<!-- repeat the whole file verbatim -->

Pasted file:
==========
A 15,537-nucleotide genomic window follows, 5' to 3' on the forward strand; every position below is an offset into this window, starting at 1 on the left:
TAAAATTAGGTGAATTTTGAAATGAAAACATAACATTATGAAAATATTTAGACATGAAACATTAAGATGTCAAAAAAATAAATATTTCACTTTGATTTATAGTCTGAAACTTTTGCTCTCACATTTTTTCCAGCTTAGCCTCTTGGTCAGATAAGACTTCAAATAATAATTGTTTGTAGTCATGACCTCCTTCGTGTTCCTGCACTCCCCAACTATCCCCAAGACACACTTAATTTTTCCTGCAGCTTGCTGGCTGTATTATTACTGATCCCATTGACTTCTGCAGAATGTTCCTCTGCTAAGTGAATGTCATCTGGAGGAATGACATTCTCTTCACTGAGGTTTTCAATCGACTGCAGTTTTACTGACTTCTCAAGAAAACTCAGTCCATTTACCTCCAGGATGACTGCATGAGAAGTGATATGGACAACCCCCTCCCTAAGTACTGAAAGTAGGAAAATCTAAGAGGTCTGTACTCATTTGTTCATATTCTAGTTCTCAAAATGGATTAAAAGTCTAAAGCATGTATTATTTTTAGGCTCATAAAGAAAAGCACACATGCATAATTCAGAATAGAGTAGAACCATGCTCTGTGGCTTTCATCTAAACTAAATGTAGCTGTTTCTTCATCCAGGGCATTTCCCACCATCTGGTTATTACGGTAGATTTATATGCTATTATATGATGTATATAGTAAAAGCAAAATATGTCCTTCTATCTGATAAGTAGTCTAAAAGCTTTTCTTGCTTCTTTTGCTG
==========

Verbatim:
A 15,537-nucleotide genomic window follows, 5' to 3' on the forward strand; every position below is an offset into this window, starting at 1 on the left:
TAAAATTAGGTGAATTTTGAAATGAAAACATAACATTATGAAAATATTTAGACATGAAACATTAAGATGTCAAAAAAATAAATATTTCACTTTGATTTATAGTCTGAAACTTTTGCTCTCACATTTTTTCCAGCTTAGCCTCTTGGTCAGATAAGACTTCAAATAATAATTGTTTGTAGTCATGACCTCCTTCGTGTTCCTGCACTCCCCAACTATCCCCAAGACACACTTAATTTTTCCTGCAGCTTGCTGGCTGTATTATTACTGATCCCATTGACTTCTGCAGAATGTTCCTCTGCTAAGTGAATGTCATCTGGAGGAATGACATTCTCTTCACTGAGGTTTTCAATCGACTGCAGTTTTACTGACTTCTCAAGAAAACTCAGTCCATTTACCTCCAGGATGACTGCATGAGAAGTGATATGGACAACCCCCTCCCTAAGTACTGAAAGTAGGAAAATCTAAGAGGTCTGTACTCATTTGTTCATATTCTAGTTCTCAAAATGGATTAAAAGTCTAAAGCATGTATTATTTTTAGGCTCATAAAGAAAAGCACACATGCATAATTCAGAATAGAGTAGAACCATGCTCTGTGGCTTTCATCTAAACTAAATGTAGCTGTTTCTTCATCCAGGGCATTTCCCACCATCTGGTTATTACGGTAGATTTATATGCTATTATATGATGTATATAGTAAAAGCAAAATATGTCCTTCTATCTGATAAGTAGTCTAAAAGCTTTTCTTGCTTCTTTTGCTG